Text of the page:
|Haven’t written in a few days. We’ve been busy. We arrived in Pienza and found the agriturismo right out of the main village. Definitely in the country. It was beautiful, the room, apartment was lovely, separate bedroom, very nice and roomy. Large piece of land, they make there own wine and I think olive oil also. The room was filled with “you can buy this.” Big beautiful pool with a view that was amazing.
We went outside to walk the grounds, and it hit. There was a scent that knocked your socks off, and it wasn’t pleasant. The wind shifted and George said he thought it was a pork processing farm and area below us. I wondered why there were plug in room scents everywhere. Lucky for us, it was air conditioned, and when the wind was blowing the other way it was not bad. Two nights we could stand it.
I got a little car sick on the rainy, curvy drive, so I wasn’t feeling much like dining out. We did have a need for a laundry and we found one it town. After laundering, we walked through the town, I loved it , FLAT… We stopped at a little enoteca had a spritz (Aperol) and some bruschetta, mine was delicious, George got a dried sandwich. They don’t put anything to moisten the bread on a panini. He ate half of mine.
Still feeling a little off, so a quiet evening. I’m not sure if I mentioned this, but all the places you stay now seem to offer breakfast. We have experienced amazing breakfasts, as in Norcia, and simple, but filling ones, as in Rome. San Terenziano, they scrambled eggs and made bacon for us, besides the cat, that was the great treat, but no toast, oh well, the pastries are great.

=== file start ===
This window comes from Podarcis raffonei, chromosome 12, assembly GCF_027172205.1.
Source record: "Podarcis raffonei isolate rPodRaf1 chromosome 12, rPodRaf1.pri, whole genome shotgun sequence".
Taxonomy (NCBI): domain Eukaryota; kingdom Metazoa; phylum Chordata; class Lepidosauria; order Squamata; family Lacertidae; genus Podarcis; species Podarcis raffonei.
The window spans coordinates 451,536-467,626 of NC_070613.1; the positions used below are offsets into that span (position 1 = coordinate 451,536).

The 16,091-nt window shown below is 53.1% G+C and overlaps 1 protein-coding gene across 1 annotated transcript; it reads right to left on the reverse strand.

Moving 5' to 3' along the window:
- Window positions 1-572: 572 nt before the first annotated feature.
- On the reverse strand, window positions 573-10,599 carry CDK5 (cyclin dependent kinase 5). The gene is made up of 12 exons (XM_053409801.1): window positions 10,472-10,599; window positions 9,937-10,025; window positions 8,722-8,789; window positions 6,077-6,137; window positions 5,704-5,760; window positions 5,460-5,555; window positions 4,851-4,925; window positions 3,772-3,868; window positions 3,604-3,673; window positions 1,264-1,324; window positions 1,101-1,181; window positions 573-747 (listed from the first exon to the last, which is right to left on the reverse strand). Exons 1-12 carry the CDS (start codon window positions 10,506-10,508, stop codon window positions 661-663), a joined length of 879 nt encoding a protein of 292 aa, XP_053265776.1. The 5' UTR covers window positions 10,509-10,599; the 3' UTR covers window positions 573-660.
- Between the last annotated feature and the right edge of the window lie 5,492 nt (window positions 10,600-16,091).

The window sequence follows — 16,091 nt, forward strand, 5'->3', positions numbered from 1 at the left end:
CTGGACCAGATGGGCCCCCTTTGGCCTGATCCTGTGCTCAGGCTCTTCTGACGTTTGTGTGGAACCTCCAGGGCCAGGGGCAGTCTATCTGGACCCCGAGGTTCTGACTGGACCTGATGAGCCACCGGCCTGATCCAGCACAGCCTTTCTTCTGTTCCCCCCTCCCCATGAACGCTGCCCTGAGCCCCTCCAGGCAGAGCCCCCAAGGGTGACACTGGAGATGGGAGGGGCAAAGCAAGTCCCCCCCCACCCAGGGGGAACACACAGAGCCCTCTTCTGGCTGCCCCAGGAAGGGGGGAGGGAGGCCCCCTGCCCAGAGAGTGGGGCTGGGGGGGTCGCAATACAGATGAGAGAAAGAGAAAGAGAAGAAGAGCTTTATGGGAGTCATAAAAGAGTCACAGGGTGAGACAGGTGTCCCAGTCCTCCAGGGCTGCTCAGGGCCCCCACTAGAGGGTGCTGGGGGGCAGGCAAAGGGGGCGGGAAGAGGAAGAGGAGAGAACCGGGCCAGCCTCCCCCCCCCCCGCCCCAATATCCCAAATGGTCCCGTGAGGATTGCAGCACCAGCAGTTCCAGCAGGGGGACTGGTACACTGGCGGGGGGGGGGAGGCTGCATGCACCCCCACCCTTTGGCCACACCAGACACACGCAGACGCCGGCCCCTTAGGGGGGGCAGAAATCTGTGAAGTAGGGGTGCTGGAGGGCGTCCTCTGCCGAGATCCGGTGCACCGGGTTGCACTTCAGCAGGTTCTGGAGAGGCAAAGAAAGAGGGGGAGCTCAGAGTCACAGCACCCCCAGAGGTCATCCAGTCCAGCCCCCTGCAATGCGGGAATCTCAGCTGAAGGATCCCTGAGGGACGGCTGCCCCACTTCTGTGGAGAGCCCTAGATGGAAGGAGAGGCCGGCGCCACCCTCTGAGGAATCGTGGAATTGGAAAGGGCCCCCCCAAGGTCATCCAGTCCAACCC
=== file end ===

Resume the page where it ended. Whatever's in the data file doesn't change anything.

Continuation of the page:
In Pienza, we were in a small room for breakfast, no one would sit outside. There was an American couple, and a group of 6 Korean’s. The breakfasts were wonderful. They always had fresh berries with a creamy yogurt, and cakes and pastries that the owner’s mother made. There is always a selection of meat and cheese too. The funny thing is that in every place we have gone they have cereal dispensers, sometimes with granola or bran flakes, but always with cocoa crispies. Not in Norcia, and I don’t think where we are now, which I will share later, but everywhere else, there they were.
The second day in Pienza we drove to a little town Montefollonico to have lunch. We were again given a recommendation to go to La Chuisa. We arrived around 1:00, the owner Umberto, came out to greet us, and immediately took us into the kitchen to meet the chef, Dania. He told us the history of the restaurant, and of course talked about all the wonderful dishes and the great wine, and people who have come there year after year.
He sat us in front of a beautiful fireplace, no fire, it was finally dry, the day before, they had a fire all day. We ordered our spritz, then our lunch. It was really wonderful, George inhaled his lamb, and his pasta, I still not feeling tiptop, tasted is was very good, but had to take it home with us. We enjoyed some wine and Umberto of course and headed back to Pienza to pack for Florence.
We drove to Florence on Sunday, lucky for us, our little hotel was on the “quiet,” side of the Arno. We walked around the hotel, everything is chaise from 1 to 4, on Sunday, some all day, where we were at least. We figured out the buses, with the help of someone in our hotel. Took our picnic supplies and George went to the bar and got us a couple of spritz’s. He really likes them now. It’s also the only drink you can get with ice, at least where we have been.